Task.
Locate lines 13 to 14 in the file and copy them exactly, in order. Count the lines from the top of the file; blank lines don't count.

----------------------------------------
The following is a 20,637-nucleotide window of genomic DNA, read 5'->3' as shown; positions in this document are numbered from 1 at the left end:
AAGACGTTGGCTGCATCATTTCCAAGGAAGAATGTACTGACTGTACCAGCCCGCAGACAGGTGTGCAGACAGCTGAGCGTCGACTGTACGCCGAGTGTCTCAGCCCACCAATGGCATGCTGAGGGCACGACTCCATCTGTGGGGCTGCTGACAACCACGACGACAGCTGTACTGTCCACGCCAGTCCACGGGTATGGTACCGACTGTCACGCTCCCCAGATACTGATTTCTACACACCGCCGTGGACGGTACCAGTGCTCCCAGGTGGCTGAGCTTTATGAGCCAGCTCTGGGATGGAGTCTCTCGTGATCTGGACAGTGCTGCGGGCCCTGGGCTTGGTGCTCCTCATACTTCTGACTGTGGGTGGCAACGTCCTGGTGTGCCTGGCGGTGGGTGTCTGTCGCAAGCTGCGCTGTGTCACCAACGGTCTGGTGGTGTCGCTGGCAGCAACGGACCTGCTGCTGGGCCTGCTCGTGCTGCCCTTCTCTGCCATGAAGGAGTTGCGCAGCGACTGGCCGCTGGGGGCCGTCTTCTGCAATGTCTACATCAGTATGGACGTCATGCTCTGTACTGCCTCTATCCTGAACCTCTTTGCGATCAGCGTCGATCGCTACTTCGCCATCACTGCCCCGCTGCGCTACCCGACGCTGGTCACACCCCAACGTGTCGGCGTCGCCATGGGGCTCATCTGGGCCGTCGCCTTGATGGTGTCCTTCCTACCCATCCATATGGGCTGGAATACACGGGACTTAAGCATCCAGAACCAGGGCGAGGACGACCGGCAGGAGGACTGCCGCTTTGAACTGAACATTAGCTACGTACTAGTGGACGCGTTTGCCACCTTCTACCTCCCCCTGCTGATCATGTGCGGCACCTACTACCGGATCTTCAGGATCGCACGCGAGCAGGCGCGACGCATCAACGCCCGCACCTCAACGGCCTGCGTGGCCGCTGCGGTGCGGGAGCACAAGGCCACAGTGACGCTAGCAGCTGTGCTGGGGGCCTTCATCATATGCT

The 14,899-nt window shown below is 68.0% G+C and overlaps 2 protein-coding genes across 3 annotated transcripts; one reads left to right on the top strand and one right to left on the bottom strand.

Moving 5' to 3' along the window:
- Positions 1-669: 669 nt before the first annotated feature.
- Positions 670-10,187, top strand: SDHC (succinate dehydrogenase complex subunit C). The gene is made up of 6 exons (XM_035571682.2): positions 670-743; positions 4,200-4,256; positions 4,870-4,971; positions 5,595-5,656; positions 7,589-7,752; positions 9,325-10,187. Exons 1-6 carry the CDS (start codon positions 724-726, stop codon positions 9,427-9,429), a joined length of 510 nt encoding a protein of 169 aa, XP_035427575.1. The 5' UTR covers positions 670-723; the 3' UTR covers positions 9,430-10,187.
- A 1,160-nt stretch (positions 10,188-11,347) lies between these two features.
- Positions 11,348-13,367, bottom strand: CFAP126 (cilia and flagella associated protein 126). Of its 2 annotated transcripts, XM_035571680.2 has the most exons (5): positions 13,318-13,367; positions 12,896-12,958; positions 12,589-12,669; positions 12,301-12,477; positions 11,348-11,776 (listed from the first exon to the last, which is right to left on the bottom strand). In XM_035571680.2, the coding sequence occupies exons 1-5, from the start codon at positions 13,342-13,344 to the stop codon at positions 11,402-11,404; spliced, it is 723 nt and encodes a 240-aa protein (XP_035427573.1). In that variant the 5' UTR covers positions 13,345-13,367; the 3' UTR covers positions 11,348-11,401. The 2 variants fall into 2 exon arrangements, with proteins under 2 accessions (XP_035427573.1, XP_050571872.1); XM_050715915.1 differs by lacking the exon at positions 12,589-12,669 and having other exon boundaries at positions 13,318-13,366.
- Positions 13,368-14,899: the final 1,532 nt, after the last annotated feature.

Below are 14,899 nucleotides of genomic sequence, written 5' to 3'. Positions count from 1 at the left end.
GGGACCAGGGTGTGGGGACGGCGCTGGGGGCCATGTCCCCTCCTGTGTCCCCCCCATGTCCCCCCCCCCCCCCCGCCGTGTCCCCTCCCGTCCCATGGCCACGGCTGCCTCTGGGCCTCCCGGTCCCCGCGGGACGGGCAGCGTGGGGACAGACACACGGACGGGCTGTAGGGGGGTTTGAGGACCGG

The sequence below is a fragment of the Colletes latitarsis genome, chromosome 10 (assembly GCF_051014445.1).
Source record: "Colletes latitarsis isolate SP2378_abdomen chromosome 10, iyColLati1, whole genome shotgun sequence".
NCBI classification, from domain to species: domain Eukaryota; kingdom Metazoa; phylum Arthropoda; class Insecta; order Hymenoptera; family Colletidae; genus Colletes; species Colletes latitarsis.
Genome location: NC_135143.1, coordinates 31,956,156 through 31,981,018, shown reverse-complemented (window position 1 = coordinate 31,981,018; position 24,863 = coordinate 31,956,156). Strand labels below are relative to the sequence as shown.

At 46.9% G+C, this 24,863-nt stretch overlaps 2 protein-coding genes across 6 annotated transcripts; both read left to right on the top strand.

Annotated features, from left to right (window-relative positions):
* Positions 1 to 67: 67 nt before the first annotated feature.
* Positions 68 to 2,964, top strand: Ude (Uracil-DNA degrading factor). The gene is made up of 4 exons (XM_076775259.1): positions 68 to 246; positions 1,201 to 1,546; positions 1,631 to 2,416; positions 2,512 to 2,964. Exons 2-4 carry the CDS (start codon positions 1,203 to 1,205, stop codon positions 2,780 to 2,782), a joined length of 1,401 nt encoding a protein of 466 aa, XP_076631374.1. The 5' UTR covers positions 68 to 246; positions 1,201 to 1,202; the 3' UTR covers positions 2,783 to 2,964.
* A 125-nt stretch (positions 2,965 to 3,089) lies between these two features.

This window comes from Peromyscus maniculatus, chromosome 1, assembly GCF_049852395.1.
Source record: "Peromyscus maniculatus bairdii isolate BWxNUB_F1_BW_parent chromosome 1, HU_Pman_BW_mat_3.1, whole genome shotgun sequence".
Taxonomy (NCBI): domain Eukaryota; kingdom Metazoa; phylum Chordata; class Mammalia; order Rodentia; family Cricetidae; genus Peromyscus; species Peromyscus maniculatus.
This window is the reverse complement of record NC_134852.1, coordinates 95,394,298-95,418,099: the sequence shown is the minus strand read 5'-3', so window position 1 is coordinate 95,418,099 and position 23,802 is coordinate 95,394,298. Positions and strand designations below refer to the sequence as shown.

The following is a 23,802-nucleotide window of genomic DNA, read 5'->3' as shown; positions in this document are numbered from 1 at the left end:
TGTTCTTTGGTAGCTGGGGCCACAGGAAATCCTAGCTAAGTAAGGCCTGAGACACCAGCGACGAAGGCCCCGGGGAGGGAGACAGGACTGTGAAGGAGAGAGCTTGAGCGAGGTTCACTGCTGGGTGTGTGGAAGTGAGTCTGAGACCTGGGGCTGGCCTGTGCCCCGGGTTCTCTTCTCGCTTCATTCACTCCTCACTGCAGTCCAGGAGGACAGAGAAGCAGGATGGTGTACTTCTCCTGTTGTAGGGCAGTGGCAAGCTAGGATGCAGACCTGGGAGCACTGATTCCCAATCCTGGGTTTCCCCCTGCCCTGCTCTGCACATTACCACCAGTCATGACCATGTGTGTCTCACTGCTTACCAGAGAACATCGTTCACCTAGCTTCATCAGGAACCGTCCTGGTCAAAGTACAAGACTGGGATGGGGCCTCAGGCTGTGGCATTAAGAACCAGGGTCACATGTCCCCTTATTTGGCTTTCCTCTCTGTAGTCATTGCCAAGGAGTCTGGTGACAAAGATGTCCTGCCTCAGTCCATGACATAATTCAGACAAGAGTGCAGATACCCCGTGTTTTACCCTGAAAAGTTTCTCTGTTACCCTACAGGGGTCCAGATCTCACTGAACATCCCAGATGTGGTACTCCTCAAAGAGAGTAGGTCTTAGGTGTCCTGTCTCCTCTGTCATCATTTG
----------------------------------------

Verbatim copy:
Source record: "Colletes latitarsis isolate SP2378_abdomen chromosome 10, iyColLati1, whole genome shotgun sequence".
NCBI classification, from domain to species: domain Eukaryota; kingdom Metazoa; phylum Arthropoda; class Insecta; order Hymenoptera; family Colletidae; genus Colletes; species Colletes latitarsis.